Ping An has thrown its weight behind proposals from investor Ken Lui to break up HSBC ahead of the bank’s Annual General Meeting (AGM) in early May, according to Reuters.
The Chinese insurer will vote in favour of resolutions calling for the bank to lift its dividends and for it to provide regular updates on the demerger of its Asian business.
The proposals demand that HSBC report every quarter on a plan to increase the bank’s value through “structural reforms” including “restructuring its Asia businesses”.
On dividends, Lui’s proposal demands HSBC hold its annual dividend at more than $0.51 (40p) per share as long as there are “sufficient distributable profits”.
Ping An holds around an eight per cent stake in HSBC, making it one the bank’s largest shareholders.
HSBC has faced intense pressure from its shareholders in recent years to break up the bank, with shareholders arguing that HSBC’s global divisions hold back its Asian business.
In 2022 HSBC’s Asian business contributed $13.7bn (£11.1bn) to the bank’s $17.5bn (£14bn) total profit. The European business meanwhile saw a $415m (£336m) loss.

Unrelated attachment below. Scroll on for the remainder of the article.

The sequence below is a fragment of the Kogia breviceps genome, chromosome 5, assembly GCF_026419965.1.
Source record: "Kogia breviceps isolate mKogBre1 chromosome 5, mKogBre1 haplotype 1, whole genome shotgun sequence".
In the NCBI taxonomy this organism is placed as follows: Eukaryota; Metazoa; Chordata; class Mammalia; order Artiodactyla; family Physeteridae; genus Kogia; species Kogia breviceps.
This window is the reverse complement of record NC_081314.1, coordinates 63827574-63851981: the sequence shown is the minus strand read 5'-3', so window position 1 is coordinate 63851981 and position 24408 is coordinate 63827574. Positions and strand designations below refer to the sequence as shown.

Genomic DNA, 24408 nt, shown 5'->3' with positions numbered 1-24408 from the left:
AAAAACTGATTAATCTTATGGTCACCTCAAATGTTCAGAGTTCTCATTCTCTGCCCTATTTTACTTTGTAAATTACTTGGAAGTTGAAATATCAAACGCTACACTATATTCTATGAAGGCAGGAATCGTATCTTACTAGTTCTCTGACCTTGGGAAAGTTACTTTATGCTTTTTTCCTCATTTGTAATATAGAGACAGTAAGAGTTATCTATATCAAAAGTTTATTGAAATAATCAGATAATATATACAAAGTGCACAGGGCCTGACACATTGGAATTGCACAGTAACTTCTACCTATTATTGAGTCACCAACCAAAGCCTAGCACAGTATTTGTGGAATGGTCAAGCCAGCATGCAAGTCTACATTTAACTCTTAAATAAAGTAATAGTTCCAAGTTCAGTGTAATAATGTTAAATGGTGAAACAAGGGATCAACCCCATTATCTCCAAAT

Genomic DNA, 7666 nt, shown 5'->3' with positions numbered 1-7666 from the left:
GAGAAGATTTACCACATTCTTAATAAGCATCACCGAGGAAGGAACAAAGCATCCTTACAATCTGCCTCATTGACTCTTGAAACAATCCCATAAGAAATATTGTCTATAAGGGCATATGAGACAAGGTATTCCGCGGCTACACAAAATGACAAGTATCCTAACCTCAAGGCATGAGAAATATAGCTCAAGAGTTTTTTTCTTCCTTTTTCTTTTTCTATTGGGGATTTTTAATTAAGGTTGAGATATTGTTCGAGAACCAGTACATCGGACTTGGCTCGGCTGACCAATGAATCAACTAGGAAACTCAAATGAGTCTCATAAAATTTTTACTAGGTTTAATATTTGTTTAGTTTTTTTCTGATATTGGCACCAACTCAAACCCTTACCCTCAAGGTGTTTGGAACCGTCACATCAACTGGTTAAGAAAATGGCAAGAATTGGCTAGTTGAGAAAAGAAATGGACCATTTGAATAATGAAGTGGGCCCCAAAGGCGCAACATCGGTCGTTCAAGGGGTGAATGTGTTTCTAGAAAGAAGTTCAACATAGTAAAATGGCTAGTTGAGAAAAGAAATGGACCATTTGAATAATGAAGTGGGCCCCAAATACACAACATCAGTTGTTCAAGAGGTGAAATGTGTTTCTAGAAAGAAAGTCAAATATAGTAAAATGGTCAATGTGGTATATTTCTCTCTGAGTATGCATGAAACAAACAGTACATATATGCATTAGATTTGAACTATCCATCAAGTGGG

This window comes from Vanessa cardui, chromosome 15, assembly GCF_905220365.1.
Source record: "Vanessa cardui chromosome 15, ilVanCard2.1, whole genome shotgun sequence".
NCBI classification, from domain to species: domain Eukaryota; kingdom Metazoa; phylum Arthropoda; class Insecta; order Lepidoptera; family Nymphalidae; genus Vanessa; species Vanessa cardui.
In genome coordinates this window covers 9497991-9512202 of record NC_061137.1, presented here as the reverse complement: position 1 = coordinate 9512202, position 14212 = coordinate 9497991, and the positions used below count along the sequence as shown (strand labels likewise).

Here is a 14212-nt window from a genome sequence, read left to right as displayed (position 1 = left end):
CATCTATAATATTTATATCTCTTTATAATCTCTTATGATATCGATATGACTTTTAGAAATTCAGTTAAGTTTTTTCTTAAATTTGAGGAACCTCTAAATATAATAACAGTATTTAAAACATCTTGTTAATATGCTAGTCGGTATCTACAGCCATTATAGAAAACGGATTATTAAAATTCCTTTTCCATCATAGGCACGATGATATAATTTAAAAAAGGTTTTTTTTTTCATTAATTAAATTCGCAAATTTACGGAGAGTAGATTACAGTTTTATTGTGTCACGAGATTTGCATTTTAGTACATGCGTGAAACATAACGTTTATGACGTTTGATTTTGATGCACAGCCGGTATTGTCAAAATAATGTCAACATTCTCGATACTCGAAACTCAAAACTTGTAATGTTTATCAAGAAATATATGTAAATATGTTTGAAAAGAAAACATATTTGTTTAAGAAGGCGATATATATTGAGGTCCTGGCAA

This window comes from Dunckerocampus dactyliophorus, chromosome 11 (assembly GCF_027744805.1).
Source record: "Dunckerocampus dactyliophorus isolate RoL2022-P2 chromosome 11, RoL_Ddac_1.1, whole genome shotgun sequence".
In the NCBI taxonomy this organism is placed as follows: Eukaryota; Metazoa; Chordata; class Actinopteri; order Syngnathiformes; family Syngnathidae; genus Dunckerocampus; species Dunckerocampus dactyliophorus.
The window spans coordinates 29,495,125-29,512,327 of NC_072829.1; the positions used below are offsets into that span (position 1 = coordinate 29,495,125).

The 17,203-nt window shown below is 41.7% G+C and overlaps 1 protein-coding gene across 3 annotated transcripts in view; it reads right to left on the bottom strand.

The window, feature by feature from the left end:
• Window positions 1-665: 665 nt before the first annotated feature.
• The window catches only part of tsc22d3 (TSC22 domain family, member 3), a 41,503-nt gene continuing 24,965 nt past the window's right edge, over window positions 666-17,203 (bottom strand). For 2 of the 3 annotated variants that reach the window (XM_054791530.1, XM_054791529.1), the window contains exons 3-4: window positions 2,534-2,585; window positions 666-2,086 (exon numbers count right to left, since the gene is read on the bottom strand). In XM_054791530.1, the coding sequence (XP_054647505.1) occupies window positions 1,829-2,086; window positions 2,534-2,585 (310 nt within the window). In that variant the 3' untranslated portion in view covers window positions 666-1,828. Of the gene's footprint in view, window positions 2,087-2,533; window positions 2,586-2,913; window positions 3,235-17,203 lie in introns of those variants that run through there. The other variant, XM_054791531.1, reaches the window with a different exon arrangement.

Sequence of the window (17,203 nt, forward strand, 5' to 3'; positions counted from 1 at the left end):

Over the past few years HSBC has withdrawn from retail markets in the US, Canada and France, although the bank’s plans to sell its French retail business faced problems last week after rising interest rates forced the buyer to stump up more cash.
Discontent with HSBC was also fuelled when British regulators prevented banks from handing out dividends during the pandemic. That decision starved Asian shareholders of dividends, provoking a backlash from retail investors in Hong Kong.
HSBC announced large payouts at its last set of quarterly results including a $0.21 (£0.16) special dividend in an attempt to assuage its shareholders.
Speaking to investors in Hong Kong ahead of the AGM, chair Mark Tucker said a spin-off would impose “significant cost(s) over a number of years with material execution risks,” concluding it would “not be in your interest to split the bank.”
An HSBC spokesperson said: “The Board recommends all shareholders vote against these two resolutions because they are not in the best interest of the company or its shareholders.
“We remain clear that our current strategy is the fastest, safest and most value enhancing way to deliver returns. It is already delivering attractive and sustainable returns and dividends for shareholders, as was evident from our recent 2022 Annual Results announcement.”
HSBC’s AGM will be held on 5 May.